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Col. Isaac Shepard Authorizes Recruitment
of 1st Mississippi Regt. African Descent (Former Slaves)
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Special order of the colonel commanding the African Brigade authorizing new recruiting efforts in Louisiana for Bryant’s 1st Mississippi Regt. of African Descent. “Major J. E. Bryant of the 1st Reg Miss. Infantry of African descent, is hereby ordered to proceed to Grand Gulf, Haines’ Bluff, or any other locality in front where he may deem it prudent, to recruit for his Regiment…”. Shepard allows eight (white) soldiers from Sherman’s Corps to be enlisted as Lieutenants.

ISAAC SHEPHARD. Autograph Manuscript Signed. Milliken’s Bend, Louisiana, May 25, 1863. 1 p.

Inventory #21810       Price: $1,750

Complete Transcript

                                                                        HeadQuarters African Brigade

                                                                        Milliken’s Bend, La. May 25, 1863.

Special Order

            I., and all officers are requested to furnish him proper facilities for feeding and transporting recruits.

            II, 2d Lt. Geo. White of the same Regiment is ordered on the same duty to act under Maj. Bryant’s dictation.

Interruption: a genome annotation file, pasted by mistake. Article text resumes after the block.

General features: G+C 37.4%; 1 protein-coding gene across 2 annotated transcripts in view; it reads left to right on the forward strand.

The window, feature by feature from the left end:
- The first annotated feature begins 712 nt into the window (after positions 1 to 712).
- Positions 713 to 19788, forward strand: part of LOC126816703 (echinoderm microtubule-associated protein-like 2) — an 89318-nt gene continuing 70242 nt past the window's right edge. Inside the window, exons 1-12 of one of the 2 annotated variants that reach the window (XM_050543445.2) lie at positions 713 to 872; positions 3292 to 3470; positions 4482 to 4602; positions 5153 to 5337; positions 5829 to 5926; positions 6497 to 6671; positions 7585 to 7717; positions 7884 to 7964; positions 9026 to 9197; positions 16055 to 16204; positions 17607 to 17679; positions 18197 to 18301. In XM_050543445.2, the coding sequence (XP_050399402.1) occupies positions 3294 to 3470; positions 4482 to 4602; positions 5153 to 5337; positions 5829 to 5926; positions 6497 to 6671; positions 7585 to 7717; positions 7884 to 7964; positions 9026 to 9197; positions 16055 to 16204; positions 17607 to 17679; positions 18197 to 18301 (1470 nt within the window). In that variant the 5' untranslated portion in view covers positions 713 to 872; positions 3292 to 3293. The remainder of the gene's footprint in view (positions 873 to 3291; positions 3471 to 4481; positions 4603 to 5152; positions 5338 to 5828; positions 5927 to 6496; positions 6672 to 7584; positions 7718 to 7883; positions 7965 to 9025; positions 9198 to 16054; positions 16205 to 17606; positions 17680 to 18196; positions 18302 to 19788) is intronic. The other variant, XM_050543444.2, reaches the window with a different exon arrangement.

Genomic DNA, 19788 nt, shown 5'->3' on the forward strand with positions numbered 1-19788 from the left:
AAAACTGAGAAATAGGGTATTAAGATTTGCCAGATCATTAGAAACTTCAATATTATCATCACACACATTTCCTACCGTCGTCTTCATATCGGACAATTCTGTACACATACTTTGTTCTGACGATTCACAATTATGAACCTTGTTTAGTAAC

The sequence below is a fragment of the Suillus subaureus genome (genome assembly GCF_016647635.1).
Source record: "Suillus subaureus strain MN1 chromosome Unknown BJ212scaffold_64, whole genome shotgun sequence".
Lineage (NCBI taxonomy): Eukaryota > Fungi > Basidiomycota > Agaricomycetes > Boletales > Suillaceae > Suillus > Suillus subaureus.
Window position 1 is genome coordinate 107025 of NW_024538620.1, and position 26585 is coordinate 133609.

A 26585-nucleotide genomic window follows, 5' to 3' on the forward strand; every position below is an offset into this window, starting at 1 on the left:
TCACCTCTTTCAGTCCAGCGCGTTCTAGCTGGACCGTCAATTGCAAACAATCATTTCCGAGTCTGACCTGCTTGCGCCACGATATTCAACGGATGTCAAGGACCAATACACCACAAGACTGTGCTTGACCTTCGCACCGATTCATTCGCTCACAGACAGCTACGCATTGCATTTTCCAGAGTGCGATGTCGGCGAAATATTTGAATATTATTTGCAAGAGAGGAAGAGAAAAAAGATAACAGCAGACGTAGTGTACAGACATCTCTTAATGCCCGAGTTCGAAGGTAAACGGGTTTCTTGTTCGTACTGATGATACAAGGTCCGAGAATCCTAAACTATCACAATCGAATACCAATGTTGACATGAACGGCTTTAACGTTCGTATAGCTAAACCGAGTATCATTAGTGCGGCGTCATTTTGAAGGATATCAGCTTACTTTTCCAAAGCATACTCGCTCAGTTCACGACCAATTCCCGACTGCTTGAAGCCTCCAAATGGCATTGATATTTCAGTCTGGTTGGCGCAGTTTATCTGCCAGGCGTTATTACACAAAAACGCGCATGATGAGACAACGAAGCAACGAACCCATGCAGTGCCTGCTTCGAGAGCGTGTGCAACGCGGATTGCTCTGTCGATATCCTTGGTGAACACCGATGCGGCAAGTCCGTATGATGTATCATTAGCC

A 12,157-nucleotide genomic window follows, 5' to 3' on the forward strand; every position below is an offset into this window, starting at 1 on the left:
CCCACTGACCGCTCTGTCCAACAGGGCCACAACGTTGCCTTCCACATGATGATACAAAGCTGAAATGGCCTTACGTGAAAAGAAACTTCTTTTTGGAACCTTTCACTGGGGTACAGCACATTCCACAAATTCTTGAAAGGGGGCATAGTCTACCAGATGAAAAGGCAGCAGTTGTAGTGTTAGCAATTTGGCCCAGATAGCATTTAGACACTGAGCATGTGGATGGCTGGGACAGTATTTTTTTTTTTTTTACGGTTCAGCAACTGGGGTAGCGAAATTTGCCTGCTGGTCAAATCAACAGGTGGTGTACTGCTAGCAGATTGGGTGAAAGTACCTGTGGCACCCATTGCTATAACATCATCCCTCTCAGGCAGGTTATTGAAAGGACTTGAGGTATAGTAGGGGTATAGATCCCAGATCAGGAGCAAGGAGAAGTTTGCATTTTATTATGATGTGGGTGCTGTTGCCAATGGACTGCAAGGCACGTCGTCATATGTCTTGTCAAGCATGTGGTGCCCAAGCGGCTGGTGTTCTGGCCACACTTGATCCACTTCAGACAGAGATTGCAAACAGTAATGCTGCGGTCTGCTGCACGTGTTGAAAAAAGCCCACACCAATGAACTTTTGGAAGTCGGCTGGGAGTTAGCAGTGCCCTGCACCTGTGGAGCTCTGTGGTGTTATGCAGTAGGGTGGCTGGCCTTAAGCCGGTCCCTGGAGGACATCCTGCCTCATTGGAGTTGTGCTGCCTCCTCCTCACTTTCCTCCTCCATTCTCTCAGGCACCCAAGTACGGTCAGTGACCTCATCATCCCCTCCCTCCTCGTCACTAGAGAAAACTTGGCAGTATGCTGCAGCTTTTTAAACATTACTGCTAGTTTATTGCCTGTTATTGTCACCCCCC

III. Maj. Bryant is hereby authorized to enlist eight soldiers from Maj. Gen. Sherman’s Corps, as Lieutenants; and any person not exceeding that number whom he may give written authority to, shall be recommended to the Adjutant General of the Army for appointment.

Isaac I. Shepard. / Colonel Cdng African Brigade.

Historical Background

Born in Natick, Massachusetts, Isaac Shepard was a well-known abolitionist in the years preceding the Civil War. At the time he wrote this letter, Shepard was colonel of the 51st USCT, but he was soon promoted to brigadier general for his untiring efforts in recruiting, arming and equipping numerous black regiments consisting of runaway slaves and contrabands. See for a court martial for allowing a black soldier to punish a white Illinois cavalryman.

Julian Bryant (d. 1865), nephew of William Cullen Bryant, enlisted in the 33rd Illinois Regiment, served in the Missouri-Arkansas theater, then in Sherman’s Corps in the Vicksburg campaign. He was promoted to major of the newly organized 1st Mississippi Infantry (African Descent) in time to fight at Milliken’s Bend, on June 7, 1863, which Gen. Ulysses Grant called “the first important engagement in which colored troops were under fire.” Bryant participated in the campaign to allow colored units equal responsibilities, including combat, with regular white units. He achieved the rank of lieutenant colonel in command of the 51st U.S. Colored Troops in March 1864. In September he was named colonel of the 46th U.S. Colored Troops. On May 14, 1865, shortly after being reassigned to Brazos Santiago, Texas, Bryant drowned while swimming in the Gulf of Mexico.



April 1983 Civil War Times Illustrated article on Col. Bryant at

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